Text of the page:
mines for the purpose of getting out the
black diamonds as before. Nearly 6,000
men will report for work Monday, and it
is expected that the number will be added to from day to day as required until
the mines have resumed their old capacity. It was also stat :d last evening that
coal from the local mines would be
placed on the market within a day or
two, and that by Wednesday tbe mines
would be working to nearly their full
capacity.
Manager Warren of the B.C. Copper
Co. mentions Voigt camp in the Grand
Forks Gazette as one of the possessions
of the company on which development
work v\ ill be pushed.
Provincial ConstabfeL. B. Simeon had
a narrow escapevrrom violent death on
Sunday whetyltghing the%itchen fire,
says the Kgmiloops Sentinel. He had
placed coal in the stove and was about to
strike a match when he discovered a
stick of dynamite among the coal, probably th. result of some miner's carelessness or the failure of the stick to explode
when used in the mine.
President Luther cf the Granby Company   says that   at the present market
price for copper, the company, when
operating again, shonld be able to make
approximately $50,^00 net per month.
The Granby whistle blew for the first
time in months on last Monday morning
at Phoenix, the result of coke soon to
arrive from Crowsnest.
The steam hoist on No. 14 group, Voigt
camp^fias-been installed and three shifts
<_F~35 men are working steadily on the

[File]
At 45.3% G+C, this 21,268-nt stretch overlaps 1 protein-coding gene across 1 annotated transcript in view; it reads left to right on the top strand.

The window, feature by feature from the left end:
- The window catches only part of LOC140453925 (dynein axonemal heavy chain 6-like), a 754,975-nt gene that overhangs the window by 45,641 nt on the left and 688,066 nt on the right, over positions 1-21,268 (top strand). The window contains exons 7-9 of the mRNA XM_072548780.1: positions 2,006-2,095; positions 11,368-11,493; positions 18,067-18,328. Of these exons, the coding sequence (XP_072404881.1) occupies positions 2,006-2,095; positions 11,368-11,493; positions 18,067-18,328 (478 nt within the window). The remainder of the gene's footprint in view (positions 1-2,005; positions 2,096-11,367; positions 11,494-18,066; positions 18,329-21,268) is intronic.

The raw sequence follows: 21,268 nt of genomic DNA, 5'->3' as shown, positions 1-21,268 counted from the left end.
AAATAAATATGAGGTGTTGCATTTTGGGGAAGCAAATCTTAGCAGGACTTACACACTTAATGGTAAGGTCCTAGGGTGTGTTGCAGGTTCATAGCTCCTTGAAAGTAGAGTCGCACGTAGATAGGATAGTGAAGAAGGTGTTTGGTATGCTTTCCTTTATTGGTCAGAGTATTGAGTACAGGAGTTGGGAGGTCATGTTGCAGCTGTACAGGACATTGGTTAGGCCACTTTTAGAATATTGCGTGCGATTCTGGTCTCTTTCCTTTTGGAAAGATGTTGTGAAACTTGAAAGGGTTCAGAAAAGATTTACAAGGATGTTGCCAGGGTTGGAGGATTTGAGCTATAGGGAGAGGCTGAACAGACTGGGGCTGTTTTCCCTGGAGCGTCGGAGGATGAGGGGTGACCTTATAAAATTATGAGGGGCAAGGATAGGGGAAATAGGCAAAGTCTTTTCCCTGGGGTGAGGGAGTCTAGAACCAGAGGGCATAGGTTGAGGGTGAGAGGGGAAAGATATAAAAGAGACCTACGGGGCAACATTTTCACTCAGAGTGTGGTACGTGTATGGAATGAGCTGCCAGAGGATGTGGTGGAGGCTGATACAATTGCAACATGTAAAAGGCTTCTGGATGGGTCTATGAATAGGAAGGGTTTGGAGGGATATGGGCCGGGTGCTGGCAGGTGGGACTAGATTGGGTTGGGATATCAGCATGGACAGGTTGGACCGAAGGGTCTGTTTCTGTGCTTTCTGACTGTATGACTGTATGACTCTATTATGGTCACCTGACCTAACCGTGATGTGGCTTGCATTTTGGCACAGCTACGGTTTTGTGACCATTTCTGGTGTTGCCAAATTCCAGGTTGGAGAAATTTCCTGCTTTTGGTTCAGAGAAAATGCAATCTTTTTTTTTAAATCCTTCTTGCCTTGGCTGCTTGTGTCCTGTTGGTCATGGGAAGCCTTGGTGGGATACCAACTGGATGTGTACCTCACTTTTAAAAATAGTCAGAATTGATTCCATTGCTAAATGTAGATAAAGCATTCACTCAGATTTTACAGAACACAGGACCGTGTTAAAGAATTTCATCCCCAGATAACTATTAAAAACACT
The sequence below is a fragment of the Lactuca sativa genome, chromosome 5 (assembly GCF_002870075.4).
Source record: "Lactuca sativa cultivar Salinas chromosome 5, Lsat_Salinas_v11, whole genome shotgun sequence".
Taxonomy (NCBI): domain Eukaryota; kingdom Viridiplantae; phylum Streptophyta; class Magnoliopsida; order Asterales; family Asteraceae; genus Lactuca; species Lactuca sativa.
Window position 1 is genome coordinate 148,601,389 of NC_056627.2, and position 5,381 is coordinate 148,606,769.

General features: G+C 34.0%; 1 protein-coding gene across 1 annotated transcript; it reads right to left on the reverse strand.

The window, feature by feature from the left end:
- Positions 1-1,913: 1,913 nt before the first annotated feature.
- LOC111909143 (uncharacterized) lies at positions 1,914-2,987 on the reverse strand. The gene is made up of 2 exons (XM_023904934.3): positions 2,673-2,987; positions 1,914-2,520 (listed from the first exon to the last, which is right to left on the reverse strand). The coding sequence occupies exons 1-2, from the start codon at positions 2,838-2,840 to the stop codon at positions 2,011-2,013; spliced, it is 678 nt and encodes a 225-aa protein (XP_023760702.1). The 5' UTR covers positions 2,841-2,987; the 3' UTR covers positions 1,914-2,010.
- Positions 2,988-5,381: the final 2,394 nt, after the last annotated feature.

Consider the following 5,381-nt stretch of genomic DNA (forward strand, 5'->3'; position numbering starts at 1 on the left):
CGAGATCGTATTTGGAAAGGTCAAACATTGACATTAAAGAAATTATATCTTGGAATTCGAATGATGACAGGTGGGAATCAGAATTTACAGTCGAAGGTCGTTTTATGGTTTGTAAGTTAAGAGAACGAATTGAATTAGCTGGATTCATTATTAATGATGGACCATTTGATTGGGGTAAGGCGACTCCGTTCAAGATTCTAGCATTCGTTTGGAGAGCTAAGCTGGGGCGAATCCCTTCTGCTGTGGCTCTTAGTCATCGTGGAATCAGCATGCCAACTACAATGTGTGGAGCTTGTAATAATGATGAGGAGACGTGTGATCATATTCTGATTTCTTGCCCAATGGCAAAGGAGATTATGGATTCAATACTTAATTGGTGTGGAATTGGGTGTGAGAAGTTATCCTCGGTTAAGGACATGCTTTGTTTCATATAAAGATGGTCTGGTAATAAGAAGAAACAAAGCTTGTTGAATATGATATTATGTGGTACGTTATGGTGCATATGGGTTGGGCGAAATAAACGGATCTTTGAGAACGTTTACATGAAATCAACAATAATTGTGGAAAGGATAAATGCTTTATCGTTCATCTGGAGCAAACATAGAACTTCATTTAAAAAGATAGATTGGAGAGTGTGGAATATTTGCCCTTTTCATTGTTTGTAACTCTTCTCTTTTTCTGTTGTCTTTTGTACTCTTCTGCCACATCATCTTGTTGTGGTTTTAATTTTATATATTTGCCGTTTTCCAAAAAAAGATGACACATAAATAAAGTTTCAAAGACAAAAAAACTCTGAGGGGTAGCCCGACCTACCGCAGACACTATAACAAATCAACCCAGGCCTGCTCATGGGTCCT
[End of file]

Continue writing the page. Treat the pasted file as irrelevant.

various mineral claims. An excellent
bunch of miners make the camp life
highly enjoyable and a certain enthusiasm over the prospective future of B.C.
Copper Co's operations is noticeable in
all concerned.
The old Cariboo mine, the pioneer and
at one time the biggest gold producer of
British Columbia, located at Camp McKinney, will shortly resume operations.
When work on the Cariboo was discontinued about five years ago it was not
owing to the lack of pay ore, according
to statements made by miners employed
there at that time. The shut-down is
said to have immediately followed an extraordinary rich strike in the lower level
and the mine was allowed to be filled
with water.
EAST PRINCETON NOTES.
East Princeton, B. C, Nov. 20.—W. J.
Budd left for Calgary on Wednesday's
train.   yQl.  v-, -
Men are now at work clearing the one
mile road from the town up to the cement
plant. This road has been closed during
the past summer owing to grading on the
spur, but now that the railroad grade is
practically completed the wagon road
will be reopened.
A number of men and teams are engaged in filling in the foundation of the
cement stock house preparatory to laying
the cement floor.
W. H. Carsly has staited work on his
xesidence on ninth ave.
Plans are in preparation for several
buildings and contracts will be let for
some of them before the end of the week.
J. A. Osborne, Supt. of the B. C. Portland Cement Company re __Tv_cTa 60 h p
McLaughlin car last week. This is the
first automobile owned in East Princeton.
The B. (M'Cement Co. are putting in
telephone poles to connect with the local
telephone in Princeton until an exchange
is installed in east Princeton.
. Houses for rent are rather scarce and a
still greater demand may be expected
with the development of mines and allied
interests.
The cold snap which spread over the
continent two weeks ago was somewhat
premature in the case of Princeton. Now
there is fair prospect for a green Christmas and open winter. Weatherwise
persons predict that the coldest of the
winter is already past.
 THE     SIMILKAMEEN     STAR
November 22, 191:,